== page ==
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Fast fashion destroyed good clothing. Items shrink in the wash and unravel after just one use. The cheap stuff is made to throw away. 

Children’s Toys

small cheap toys to represent items you'd use for kitbashing
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I still have my old GI Joes from the 1980s. They’re made so poorly nowadays that they break after a year. Most modern children’s toys are made from shoddy plastic; back then, they used metals and quality parts. 

Candy Bars

woman sneaking a bit of a chocolate bar
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Shrinkflatoin destroyed king-sized candy bars. We’re paying more for less tasty goodness than we did ten years ago. 

Mobile Games

Man holding phone looking like he's concentrating hard.
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In the early days of mobile gaming, the games had to be good or at least playable. The landscape has changed so much that you never know if you’re downloading a legitimate game or a bunch of ads masquerading poorly as a game. 

Video Games in General

pile of various retro game controllers.
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The pay-to-play model destroyed video games. People don’t even bother investing time in a good game when they can just pay to unlock cool features. The new model also gives those willing to fork out cash a leg up in multiplayer games, destroying the vibe for people who want to build skill.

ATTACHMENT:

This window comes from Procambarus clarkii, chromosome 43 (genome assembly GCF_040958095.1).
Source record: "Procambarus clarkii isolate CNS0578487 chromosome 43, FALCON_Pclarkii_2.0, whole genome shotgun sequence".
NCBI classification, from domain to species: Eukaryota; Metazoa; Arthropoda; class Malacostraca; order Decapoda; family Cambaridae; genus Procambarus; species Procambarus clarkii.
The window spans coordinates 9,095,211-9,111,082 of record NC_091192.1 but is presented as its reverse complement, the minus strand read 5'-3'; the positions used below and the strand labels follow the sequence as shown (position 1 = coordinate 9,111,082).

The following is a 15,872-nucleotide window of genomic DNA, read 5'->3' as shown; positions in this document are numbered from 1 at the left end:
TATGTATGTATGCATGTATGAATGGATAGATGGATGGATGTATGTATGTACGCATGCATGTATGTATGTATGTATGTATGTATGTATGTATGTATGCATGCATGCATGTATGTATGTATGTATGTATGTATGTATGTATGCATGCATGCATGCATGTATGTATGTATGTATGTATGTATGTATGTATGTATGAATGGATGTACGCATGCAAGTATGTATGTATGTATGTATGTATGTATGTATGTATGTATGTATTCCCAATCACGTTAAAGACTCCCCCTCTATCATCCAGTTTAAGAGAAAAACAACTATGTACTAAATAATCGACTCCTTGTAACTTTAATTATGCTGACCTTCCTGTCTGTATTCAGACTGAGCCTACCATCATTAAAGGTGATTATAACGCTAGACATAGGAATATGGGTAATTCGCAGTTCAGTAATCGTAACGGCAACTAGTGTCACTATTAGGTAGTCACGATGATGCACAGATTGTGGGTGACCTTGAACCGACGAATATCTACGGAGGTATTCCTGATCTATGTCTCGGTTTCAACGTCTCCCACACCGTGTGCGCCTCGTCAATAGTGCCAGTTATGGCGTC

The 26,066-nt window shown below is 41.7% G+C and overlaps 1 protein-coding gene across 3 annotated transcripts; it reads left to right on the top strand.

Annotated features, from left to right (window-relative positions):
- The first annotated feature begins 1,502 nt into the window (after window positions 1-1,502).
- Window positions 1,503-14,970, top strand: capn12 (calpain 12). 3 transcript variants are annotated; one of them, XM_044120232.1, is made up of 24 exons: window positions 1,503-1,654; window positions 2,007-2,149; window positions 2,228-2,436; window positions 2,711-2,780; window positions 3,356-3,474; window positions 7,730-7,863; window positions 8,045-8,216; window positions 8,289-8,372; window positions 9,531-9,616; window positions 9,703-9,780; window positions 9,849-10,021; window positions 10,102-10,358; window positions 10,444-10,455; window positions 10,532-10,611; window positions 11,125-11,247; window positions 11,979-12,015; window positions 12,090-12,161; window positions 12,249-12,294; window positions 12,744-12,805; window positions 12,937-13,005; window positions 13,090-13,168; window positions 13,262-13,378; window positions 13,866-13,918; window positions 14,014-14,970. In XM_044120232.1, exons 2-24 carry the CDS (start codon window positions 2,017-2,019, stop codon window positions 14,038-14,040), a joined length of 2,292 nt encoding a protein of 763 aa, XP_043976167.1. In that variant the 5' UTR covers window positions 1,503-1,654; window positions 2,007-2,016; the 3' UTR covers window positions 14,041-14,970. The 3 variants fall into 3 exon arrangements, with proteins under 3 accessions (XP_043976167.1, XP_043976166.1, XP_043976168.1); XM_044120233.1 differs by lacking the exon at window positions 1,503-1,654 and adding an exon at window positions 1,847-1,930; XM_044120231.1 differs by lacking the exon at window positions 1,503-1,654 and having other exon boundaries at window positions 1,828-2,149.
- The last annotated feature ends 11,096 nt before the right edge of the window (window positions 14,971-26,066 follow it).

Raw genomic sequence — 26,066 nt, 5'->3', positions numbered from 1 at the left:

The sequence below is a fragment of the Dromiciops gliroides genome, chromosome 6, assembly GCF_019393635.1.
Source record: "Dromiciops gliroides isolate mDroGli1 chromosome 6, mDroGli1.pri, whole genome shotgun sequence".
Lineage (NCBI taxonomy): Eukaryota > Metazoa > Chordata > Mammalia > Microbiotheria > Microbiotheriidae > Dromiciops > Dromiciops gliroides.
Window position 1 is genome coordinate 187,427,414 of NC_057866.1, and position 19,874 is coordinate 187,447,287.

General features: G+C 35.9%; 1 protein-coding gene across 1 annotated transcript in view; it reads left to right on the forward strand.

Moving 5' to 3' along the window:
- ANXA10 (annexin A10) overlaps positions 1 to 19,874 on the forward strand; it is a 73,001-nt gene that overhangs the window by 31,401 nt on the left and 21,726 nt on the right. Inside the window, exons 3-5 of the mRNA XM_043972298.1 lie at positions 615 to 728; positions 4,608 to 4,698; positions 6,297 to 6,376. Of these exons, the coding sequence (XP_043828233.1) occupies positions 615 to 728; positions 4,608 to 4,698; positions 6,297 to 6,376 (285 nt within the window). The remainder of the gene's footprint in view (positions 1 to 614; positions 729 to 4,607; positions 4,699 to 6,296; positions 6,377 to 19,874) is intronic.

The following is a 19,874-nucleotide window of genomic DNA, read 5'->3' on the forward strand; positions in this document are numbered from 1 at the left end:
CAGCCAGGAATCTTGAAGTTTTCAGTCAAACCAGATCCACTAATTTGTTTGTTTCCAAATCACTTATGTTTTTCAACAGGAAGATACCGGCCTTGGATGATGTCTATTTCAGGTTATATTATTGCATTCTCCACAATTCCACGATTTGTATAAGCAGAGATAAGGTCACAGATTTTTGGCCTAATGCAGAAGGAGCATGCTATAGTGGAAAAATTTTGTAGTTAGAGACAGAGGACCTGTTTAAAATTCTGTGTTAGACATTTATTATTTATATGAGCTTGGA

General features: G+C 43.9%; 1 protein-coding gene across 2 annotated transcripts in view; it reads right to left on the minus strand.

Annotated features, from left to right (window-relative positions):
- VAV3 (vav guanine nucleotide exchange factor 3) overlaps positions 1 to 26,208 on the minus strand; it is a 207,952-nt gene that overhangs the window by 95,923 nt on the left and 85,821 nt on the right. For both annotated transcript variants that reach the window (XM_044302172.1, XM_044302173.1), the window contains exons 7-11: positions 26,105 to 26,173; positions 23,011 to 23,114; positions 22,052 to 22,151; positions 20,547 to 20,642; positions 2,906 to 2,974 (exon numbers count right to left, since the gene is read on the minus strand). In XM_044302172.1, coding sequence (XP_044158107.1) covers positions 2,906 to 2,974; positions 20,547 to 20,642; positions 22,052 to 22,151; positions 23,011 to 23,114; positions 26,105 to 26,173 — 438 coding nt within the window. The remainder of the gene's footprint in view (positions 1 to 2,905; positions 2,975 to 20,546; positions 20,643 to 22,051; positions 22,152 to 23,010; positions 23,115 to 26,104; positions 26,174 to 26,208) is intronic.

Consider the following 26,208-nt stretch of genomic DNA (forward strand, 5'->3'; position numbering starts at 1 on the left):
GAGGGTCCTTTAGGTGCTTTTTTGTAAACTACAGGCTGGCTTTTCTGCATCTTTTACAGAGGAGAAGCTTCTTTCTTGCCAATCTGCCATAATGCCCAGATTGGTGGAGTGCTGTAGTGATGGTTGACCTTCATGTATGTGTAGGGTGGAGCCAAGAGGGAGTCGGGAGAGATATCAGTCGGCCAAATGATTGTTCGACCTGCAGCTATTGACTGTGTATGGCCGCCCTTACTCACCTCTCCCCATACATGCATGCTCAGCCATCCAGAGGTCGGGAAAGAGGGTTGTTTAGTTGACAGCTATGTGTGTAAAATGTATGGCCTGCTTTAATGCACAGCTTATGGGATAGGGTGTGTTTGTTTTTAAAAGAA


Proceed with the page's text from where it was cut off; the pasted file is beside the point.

Wealthy couple driving a fancy car.
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The days when Dad went to the garage to tinker with and repair the old car are coming to an end. It’s not that people no longer want to fix their vehicles – but modern technology makes it nearly impossible. 

Vital parts are hidden behind loads of useless metals that must be removed before doing anything, and the electronic chips make self-repairs a dangerous gamble. 

Extreme Ways To Save

A happy woman holding a piggy bank in one sign and giving the "okay" signal with the other.
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People share the most drastic things they’ve done to save money

Frugal Hacks that Aren’t So Frugal

Confused woman holding a wad of cash money.
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These common myths about frugality often cost people more in the long run. 

How To Deliver Constructive Criticism

Delivering construcive criticism to a collegue
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To be a succcessful leader, you must learn to coach your employees. Constructive criticism is essential. 

Here’s How To Deliver Constructive Criticism Your Employees Will Hear

 Why No One Wants To Work Anymore

woman throwing papers behind her as she quits her job.
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The common boomer refrain derides younger generations for refusing awful working conditions. Are they right?

Find out why no one wants to work anymore

Is America Actually Dystopian?

Panaoramic of a city with the top mirroring the bottom in a fantastical manner.
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Although there are many fantastic things about living in the US, some of our systems and laws leave many scratching their heads, wondering if we’re already living in a dystopian nightmare. 

Here’s the evidence that makes us wonder if America is actually a dystopia.  

Source: Reddit